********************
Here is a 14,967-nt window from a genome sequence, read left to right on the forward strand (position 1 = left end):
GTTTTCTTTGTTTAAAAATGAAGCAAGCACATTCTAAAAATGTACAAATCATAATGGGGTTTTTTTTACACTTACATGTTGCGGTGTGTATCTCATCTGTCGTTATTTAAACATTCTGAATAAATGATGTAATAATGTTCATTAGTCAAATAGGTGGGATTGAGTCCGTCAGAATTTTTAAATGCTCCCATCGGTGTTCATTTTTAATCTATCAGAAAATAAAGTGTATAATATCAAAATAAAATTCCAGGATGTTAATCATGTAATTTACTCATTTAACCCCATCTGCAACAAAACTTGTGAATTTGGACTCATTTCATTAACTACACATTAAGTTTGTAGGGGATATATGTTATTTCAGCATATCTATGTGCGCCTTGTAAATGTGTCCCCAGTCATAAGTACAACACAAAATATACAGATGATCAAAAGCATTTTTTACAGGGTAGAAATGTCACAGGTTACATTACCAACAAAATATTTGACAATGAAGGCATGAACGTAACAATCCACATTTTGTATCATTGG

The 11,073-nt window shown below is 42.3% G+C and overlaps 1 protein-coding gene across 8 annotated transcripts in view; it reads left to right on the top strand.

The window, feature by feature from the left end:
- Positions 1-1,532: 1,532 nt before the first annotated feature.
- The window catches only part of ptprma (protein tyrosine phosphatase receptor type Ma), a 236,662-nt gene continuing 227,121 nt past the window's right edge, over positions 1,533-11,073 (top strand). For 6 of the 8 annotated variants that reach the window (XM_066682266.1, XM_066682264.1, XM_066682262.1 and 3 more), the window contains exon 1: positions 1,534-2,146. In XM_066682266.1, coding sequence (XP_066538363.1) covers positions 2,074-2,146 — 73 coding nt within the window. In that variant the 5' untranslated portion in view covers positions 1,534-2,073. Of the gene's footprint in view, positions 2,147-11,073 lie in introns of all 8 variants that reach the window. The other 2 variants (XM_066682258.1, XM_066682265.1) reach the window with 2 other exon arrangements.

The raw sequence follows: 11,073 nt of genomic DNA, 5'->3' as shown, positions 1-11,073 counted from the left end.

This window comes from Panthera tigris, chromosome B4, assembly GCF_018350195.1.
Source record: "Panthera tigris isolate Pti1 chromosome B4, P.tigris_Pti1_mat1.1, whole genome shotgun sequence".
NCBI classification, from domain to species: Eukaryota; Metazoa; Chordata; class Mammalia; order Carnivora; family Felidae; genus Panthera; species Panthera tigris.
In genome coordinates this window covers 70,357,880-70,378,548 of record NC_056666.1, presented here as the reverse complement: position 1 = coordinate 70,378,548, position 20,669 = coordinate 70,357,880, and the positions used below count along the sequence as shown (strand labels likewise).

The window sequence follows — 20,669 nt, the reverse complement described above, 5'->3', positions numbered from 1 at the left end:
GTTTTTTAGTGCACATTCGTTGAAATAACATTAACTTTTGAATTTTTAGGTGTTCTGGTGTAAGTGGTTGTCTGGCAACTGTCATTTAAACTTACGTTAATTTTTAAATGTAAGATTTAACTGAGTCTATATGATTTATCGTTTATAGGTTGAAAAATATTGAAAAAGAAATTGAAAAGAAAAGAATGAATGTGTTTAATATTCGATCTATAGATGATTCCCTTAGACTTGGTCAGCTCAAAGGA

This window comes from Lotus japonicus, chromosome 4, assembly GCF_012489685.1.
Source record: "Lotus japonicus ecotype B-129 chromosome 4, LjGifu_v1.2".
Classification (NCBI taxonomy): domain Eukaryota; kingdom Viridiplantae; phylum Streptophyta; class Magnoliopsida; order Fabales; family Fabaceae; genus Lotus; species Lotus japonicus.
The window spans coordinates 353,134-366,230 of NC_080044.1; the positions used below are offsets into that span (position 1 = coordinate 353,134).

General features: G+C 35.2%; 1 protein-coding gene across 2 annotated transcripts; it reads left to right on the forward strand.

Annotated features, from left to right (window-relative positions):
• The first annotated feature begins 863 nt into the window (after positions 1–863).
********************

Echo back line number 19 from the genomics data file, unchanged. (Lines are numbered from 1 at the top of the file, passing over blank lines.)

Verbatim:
Annotated features, from left to right (window-relative positions):